Whitey is evil incarnate, not Robin Hood by Marjorie Arons-Barron

The entry below is being cross posted from Marjorie Arons-Barron’s own blog.

One Southie resident interviewed on television about Whitey Bulger’s capture shrugged, “he’s a mobster; everyone has to have a profession,” or words to that effect. Others remembered Whitey’s reputed largesse, leaving money with a priest so people would have a turkey on Thanksgiving or an overcoat in the winter. This is James “Whitey” Bulger’s mythology, and it’s just that – myth, distortion and an insult to the families of Bulger’s victims.

Admittedly, this is a great news story, and it’s a story sure to keep on giving as the judicial process unfolds. No movie, not even starring Jack Nicholson as Whitey, could be as compelling as this real-life drama. The Herald’s Peter Gelzinis captured the latest moment, when, prior to being escorted from the courtroom, Whitey flashed a twisted smile, which Gelzinis calls “an ice-cold grin, tinged with defiance and a kind of sinister glee,” probably not unlike the last view Whitey’s victims had of him before he killed them.

I used to cover the St. Patrick’s Day breakfast in Southie, especially during the late ‘70’s and ‘80’s. It was fun listening to politicians from all camps roasting each other, trying to match barbs with the rapier wit of host and emcee, Senate President Bill Bulger. The breakfasts stopped being fun when the jokes were about Whitey. This cruel beast was no laughing matter, and it was infuriating that politicians from Governor Weld on down made it so to ingratiate themselves with the powerful Senate president. [Remember,Weld was the crime-busting US Attorney at the same time the FBI was cutting deals with Whitey.]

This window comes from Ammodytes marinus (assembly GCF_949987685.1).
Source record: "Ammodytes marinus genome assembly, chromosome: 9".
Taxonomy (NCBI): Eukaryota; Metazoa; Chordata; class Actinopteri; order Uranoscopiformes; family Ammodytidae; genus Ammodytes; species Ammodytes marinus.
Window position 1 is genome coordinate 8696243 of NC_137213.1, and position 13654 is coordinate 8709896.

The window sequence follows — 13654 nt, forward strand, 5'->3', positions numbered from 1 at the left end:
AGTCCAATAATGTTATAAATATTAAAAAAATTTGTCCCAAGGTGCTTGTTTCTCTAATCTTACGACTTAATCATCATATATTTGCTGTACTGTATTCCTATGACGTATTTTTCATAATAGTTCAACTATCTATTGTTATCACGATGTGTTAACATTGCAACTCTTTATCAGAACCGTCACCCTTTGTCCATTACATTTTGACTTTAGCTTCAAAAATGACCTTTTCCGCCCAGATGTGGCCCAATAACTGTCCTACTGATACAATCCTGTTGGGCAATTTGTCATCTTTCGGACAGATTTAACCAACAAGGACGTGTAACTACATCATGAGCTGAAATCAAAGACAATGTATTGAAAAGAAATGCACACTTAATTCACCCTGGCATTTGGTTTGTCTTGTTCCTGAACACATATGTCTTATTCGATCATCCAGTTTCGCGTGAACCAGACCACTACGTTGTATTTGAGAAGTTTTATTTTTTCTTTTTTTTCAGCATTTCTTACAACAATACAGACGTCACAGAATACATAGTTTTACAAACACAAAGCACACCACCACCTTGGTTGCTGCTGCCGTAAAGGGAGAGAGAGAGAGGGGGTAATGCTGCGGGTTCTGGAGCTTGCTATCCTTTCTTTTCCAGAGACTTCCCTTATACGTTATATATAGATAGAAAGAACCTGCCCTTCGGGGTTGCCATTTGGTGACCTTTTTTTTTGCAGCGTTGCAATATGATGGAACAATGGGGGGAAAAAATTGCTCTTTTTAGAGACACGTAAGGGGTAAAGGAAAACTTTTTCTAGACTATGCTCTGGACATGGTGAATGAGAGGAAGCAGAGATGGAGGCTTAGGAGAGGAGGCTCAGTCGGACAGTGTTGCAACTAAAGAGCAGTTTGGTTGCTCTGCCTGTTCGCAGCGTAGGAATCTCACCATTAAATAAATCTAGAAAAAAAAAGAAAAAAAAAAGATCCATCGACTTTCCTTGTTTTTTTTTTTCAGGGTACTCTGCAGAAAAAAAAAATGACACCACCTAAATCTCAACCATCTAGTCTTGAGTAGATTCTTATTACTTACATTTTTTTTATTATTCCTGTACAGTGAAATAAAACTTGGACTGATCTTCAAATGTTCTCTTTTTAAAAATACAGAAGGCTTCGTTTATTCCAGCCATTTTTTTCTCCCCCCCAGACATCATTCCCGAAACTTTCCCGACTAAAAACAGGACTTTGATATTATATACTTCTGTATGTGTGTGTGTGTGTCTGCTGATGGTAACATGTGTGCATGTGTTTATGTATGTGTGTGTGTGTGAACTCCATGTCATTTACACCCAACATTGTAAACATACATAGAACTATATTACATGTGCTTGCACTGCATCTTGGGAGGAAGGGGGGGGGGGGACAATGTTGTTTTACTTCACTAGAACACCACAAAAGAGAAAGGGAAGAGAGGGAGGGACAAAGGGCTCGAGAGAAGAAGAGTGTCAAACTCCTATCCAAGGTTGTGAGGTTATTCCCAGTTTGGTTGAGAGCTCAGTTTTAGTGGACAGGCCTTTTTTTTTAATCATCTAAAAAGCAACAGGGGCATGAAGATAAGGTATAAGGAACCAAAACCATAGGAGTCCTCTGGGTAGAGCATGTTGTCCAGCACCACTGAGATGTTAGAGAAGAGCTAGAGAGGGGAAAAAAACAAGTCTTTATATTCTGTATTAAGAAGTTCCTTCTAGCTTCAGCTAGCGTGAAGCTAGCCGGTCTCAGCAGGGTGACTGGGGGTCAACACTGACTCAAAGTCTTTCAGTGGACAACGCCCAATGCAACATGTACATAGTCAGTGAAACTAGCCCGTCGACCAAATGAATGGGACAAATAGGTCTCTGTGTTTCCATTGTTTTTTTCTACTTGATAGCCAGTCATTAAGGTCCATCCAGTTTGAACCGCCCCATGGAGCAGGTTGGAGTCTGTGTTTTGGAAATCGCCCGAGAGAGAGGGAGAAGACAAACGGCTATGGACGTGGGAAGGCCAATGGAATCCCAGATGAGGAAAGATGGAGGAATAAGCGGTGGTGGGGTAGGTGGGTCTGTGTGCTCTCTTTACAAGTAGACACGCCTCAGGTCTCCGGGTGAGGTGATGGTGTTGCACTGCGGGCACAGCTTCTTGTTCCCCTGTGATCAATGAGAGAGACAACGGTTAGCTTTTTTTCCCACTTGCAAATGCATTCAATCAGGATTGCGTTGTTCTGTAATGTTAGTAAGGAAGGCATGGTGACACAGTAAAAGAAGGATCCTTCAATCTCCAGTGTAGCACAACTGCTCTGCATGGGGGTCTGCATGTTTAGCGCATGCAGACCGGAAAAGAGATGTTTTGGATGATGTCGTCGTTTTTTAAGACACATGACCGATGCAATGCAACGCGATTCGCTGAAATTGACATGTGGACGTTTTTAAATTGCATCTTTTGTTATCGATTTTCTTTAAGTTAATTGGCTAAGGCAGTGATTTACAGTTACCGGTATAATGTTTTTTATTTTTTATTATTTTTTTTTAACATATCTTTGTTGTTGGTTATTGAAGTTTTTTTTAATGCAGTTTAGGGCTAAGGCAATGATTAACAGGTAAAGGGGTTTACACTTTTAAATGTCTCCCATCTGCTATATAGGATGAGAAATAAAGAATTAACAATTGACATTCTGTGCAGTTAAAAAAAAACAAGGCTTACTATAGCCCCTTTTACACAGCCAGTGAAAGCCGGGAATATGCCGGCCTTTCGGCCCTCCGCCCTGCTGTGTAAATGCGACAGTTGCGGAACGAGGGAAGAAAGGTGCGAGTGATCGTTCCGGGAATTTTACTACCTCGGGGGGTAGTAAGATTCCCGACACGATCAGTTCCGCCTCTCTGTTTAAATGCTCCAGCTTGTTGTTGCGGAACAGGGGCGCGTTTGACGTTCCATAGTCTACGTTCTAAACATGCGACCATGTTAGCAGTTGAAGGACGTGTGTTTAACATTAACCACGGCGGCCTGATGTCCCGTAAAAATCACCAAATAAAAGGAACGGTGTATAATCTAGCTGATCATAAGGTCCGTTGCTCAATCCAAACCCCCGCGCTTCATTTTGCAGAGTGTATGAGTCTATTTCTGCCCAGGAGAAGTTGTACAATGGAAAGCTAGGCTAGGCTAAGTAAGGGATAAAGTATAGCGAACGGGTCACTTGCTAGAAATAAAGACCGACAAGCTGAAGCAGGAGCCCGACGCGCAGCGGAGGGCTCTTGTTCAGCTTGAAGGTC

The 19 specific individuals he is accused of killing are just some of his victims, who may number 80 or more. We’re talking shootings, strangling, cutting off fingertips and gouging out teeth to hide the victim’s identity, terrorizing, extortion, drug-running and heaven knows what else.

Whitey Bulger is a study in contradictions. His physical fitness and grandfatherly demeanor; the steely eyes of a killer. His much touted love of animals; his total disregard for the two-legged kind. His reported touch of senile dementia; his decades-long socio-pathology. The $800,000 stashed in the walls of his Santa Monica apartment; the fact that his apartment was rent-controlled. The millions he supposedly has hidden away, possibly in vaults in foreign countries; his request for a public defender. His status as the FBI’s most wanted killer; his unassuming posture as an unremarkable elderly citizen. His long history of unremitting evil; the utter banality of his capture.

Brother Bill went to the arraignment. What would the life of this super intelligent, powerful leader have been without the big brother he had? Will we ever know what he knew and when he knew it?

The Boston FBI has still not recovered its reputation from the deals some of its members made when Whitey was an informant for them. But now it has brought him in.

Southie has moved beyond Whitey according to every conceivable measure, tribal hatred, street crime, violence, terror, racism. One of the most thoughtful pieces reflecting on this was Jim Carroll’s in today’s Boston Globe.
Perhaps the trial will disgorge long-hidden secrets and, in the process, be a catharsis.

Please let me know your thoughts in the comments section below.

Photos from Getty Images and Reuters

2 Responses to Whitey is evil incarnate, not Robin Hood by Marjorie Arons-Barron

  1. Jack Mitchell says:

    It’s an odd bit of logic to emote for the suffering of the families of Whitey’s victims, while colluding his brother with his “work.”

    I often cite Billy Bulger as an example of poor governing, But I do respect many of his political chops.

    Sloppy guilt by association.

    PS. Blood is thicker ….. I’m sure my mother would want me to maintain a high level of fidelity to her other children. Maybe I was raised wrong?

  2. C R Krieger says:

    I need to read the James Carroll piece, but I thought it was bad educational leadership for the President of the UMass system to hold that the trust invested in him by the People of Massachusetts was superseded by his family loyalty to an accused terrorist.  Mr President should have talked or resigned.  I would have seen resignation as the honorable thing to do.

    Regards  —  Cliff